Anyway. Just started reading a Houdini biography, and I’m trying to get off the bio kick to get back to some good fiction…



It’s been a strange summer for baseball for me, and I thought that it was over back on the 19th when we saw the Dodgers. Colorado won, and the Rockies were doing well coming out of that, but my schedule got too weird to get in on any of the other games, and I figured that victory would be a nice high note to end on, and then the team would get blocked by the end of the year by the Padres or something.

And it has been strange being a baseball fan here. First of all, I was not really that much of a baseball fan prior to moving here – I saw a couple of games, it was neat, but I didn’t know the difference between a foul tip and a strike. And when we moved to Colorado, most people asked me if Denver even had a major league team, and I found that among many locals, the Rockies were somewhat of an inside joke, something that took off with a flash about fifteen years ago, and then slowly took its place behind football, hockey, soccer, and basketball. Hell, the rodeo is bigger than football was back in Indiana.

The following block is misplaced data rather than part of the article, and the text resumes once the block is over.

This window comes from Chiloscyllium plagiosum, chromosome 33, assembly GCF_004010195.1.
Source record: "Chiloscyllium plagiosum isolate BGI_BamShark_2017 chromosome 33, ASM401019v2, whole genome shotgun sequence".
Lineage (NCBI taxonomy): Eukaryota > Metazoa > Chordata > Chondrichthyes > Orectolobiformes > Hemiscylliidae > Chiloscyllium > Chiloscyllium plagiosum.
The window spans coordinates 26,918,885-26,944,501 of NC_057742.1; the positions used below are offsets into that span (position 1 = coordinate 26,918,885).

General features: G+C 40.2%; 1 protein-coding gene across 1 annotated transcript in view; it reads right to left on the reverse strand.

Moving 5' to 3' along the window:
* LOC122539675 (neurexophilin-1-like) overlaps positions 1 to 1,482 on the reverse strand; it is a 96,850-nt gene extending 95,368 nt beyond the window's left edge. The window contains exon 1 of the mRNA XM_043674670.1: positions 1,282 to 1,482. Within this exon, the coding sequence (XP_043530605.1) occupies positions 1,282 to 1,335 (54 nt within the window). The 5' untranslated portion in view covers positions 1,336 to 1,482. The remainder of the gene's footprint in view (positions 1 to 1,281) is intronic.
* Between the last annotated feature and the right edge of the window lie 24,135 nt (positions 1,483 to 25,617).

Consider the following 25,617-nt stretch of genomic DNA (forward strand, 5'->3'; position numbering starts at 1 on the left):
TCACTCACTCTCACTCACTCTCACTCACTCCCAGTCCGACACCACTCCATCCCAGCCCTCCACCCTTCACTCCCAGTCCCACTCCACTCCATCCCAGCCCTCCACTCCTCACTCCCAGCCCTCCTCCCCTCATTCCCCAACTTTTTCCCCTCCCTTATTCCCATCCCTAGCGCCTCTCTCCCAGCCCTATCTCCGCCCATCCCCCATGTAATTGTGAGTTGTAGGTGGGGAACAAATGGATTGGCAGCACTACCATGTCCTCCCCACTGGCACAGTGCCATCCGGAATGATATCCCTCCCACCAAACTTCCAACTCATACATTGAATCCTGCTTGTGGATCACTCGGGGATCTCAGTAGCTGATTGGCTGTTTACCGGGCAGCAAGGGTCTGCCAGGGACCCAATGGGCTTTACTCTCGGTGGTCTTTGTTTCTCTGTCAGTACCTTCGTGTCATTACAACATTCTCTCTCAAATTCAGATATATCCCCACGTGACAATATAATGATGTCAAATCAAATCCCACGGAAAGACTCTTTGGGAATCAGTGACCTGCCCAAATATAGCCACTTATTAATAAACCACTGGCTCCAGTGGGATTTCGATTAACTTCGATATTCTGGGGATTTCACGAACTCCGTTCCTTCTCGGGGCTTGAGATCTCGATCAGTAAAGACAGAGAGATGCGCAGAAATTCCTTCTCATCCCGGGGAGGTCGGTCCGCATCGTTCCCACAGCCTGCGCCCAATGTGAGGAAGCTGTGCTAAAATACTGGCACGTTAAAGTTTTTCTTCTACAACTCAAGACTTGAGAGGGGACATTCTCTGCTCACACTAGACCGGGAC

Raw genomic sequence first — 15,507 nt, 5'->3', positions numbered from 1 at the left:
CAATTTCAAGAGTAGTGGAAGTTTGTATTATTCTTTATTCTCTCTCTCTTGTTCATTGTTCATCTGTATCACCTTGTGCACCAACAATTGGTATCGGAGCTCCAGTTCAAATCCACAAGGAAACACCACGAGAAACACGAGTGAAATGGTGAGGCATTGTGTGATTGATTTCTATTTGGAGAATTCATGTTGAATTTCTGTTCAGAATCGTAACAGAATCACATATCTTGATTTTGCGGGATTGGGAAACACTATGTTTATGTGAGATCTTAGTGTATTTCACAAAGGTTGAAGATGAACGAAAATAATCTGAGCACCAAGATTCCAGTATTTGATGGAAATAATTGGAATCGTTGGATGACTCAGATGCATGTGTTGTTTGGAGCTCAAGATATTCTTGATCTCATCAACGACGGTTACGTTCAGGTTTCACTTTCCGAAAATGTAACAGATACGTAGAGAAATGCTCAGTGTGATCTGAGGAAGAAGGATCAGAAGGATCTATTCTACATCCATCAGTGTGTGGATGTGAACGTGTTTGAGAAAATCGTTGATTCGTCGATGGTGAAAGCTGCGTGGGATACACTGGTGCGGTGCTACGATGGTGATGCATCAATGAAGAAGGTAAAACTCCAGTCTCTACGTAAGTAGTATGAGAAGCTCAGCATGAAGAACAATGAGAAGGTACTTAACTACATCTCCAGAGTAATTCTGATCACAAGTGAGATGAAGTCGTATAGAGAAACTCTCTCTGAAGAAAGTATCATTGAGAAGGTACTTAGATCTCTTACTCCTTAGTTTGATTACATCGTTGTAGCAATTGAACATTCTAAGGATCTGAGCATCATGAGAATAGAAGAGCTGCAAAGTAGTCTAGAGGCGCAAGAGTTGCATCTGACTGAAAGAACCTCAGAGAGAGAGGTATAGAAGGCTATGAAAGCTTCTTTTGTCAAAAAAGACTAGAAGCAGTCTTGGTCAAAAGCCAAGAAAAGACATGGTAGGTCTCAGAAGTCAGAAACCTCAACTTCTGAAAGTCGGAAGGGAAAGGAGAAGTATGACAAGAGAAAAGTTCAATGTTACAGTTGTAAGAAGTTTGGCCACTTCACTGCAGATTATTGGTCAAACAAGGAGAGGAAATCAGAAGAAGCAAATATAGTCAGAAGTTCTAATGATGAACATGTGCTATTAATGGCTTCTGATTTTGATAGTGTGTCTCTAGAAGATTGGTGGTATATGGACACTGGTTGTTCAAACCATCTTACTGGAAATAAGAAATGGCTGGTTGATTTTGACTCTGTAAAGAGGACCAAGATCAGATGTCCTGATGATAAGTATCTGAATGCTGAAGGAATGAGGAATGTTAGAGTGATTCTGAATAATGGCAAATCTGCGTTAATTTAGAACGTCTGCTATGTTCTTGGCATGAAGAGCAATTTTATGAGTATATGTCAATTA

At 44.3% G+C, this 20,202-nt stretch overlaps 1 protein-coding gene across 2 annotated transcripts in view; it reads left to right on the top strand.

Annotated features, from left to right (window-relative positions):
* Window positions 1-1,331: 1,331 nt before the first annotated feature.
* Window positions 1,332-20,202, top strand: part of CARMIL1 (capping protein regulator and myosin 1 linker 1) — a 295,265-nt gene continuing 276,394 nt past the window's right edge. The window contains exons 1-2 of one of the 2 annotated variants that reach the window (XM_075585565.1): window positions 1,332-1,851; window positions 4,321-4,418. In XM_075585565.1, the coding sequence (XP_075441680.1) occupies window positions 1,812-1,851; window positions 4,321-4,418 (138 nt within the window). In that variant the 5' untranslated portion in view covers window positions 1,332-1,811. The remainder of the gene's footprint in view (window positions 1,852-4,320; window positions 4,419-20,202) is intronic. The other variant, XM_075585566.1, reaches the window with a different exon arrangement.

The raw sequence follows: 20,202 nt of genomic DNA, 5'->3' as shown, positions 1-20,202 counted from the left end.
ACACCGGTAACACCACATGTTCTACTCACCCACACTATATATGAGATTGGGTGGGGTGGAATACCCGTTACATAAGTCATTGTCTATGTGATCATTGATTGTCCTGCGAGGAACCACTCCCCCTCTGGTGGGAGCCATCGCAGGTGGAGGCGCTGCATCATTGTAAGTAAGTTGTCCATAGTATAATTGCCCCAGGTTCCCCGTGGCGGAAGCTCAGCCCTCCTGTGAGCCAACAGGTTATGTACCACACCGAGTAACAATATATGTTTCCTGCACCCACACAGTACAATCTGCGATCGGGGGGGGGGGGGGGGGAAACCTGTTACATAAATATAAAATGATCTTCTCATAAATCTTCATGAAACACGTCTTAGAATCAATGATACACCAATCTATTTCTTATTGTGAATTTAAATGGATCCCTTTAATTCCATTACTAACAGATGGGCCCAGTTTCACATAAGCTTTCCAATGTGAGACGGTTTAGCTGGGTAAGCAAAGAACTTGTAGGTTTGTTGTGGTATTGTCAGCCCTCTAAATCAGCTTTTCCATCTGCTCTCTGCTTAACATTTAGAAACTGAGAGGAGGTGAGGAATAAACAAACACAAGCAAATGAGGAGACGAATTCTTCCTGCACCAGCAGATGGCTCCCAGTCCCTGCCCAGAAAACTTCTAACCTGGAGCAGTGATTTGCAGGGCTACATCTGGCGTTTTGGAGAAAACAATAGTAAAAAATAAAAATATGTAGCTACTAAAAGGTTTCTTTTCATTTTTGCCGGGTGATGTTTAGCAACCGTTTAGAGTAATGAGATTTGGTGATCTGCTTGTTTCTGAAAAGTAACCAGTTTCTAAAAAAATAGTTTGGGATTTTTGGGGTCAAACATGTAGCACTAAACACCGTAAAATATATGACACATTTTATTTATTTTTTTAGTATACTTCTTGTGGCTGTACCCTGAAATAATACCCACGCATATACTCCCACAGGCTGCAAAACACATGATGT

But I had an apartment a block from the stadium, I had a work-at-home/part-time gig that let me skip out for day games, and tickets were usually cheaper than going to a movie in New York. So I went whenever I could. And two things happened. First, I learned to really love baseball. I love the mathematical aspect of it, the statistics and numbers and team records and batting averages. I also love the subtleties behind the game. Football (as far as I see it) is this brute force game of conquest, of pushing and shoving and blocking. (The passing game is another story, though.) Basketball: endurance, and running back and forth; it’s basically a track and field event with a ball added. Hockey: I don’t even understand hockey. But everything in baseball is knowing how to gradually change your stance or your angle or your position in order to exploit a known issue with the other team. The difference between a strikeout and a home run is a millimeter’s difference in how you hold the bat. A split-second decision in fielding is the difference between the other team scoring two or three times in one hit versus turning a triple play. You have to be strong to belt one 500 feet, but a little dude (like Kaz Matsui) can easily dominate the offense based on his ability to read the other team and react. And if a guy like Prince Fielder, who makes me look like a damn anorexic, can dominate the game, it makes me feel closer to the game, even if I could never play at the company softball skill level.